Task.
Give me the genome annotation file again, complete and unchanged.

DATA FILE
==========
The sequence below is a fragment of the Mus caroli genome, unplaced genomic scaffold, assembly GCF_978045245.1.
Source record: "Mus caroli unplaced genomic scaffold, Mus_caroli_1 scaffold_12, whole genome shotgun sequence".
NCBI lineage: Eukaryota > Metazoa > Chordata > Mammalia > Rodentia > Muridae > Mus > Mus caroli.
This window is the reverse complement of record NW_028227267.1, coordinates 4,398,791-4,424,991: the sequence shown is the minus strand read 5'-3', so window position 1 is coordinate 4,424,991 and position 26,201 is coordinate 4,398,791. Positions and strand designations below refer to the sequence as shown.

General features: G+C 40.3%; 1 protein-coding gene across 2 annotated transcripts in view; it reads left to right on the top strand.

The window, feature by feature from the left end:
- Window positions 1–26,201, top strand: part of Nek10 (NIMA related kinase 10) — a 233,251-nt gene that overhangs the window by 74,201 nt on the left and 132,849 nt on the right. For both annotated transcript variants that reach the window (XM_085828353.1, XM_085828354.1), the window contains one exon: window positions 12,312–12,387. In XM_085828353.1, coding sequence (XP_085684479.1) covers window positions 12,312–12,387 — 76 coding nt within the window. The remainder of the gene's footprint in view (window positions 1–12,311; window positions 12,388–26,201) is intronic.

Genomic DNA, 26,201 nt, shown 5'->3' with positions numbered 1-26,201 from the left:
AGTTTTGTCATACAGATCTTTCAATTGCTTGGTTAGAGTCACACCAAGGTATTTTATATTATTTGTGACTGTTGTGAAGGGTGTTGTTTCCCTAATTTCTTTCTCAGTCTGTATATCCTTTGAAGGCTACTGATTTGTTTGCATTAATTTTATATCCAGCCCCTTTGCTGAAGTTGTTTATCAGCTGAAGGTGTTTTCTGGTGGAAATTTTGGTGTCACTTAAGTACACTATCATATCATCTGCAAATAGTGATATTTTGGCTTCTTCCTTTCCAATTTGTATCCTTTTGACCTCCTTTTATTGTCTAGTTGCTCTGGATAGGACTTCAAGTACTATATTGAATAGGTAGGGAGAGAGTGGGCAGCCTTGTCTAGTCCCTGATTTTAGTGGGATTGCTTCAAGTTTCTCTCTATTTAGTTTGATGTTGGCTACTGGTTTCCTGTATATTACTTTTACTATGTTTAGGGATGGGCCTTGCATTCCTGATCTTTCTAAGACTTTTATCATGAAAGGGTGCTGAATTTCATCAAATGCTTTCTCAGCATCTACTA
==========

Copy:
The sequence below is a fragment of the Mus caroli genome, unplaced genomic scaffold, assembly GCF_978045245.1.
Source record: "Mus caroli unplaced genomic scaffold, Mus_caroli_1 scaffold_12, whole genome shotgun sequence".
NCBI lineage: Eukaryota > Metazoa > Chordata > Mammalia > Rodentia > Muridae > Mus > Mus caroli.
This window is the reverse complement of record NW_028227267.1, coordinates 4,398,791-4,424,991: the sequence shown is the minus strand read 5'-3', so window position 1 is coordinate 4,424,991 and position 26,201 is coordinate 4,398,791. Positions and strand designations below refer to the sequence as shown.

General features: G+C 40.3%; 1 protein-coding gene across 2 annotated transcripts in view; it reads left to right on the top strand.

The window, feature by feature from the left end:
- Window positions 1–26,201, top strand: part of Nek10 (NIMA related kinase 10) — a 233,251-nt gene that overhangs the window by 74,201 nt on the left and 132,849 nt on the right. For both annotated transcript variants that reach the window (XM_085828353.1, XM_085828354.1), the window contains one exon: window positions 12,312–12,387. In XM_085828353.1, coding sequence (XP_085684479.1) covers window positions 12,312–12,387 — 76 coding nt within the window. The remainder of the gene's footprint in view (window positions 1–12,311; window positions 12,388–26,201) is intronic.

Genomic DNA, 26,201 nt, shown 5'->3' with positions numbered 1-26,201 from the left:
AGTTTTGTCATACAGATCTTTCAATTGCTTGGTTAGAGTCACACCAAGGTATTTTATATTATTTGTGACTGTTGTGAAGGGTGTTGTTTCCCTAATTTCTTTCTCAGTCTGTATATCCTTTGAAGGCTACTGATTTGTTTGCATTAATTTTATATCCAGCCCCTTTGCTGAAGTTGTTTATCAGCTGAAGGTGTTTTCTGGTGGAAATTTTGGTGTCACTTAAGTACACTATCATATCATCTGCAAATAGTGATATTTTGGCTTCTTCCTTTCCAATTTGTATCCTTTTGACCTCCTTTTATTGTCTAGTTGCTCTGGATAGGACTTCAAGTACTATATTGAATAGGTAGGGAGAGAGTGGGCAGCCTTGTCTAGTCCCTGATTTTAGTGGGATTGCTTCAAGTTTCTCTCTATTTAGTTTGATGTTGGCTACTGGTTTCCTGTATATTACTTTTACTATGTTTAGGGATGGGCCTTGCATTCCTGATCTTTCTAAGACTTTTATCATGAAAGGGTGCTGAATTTCATCAAATGCTTTCTCAGCATCTACTA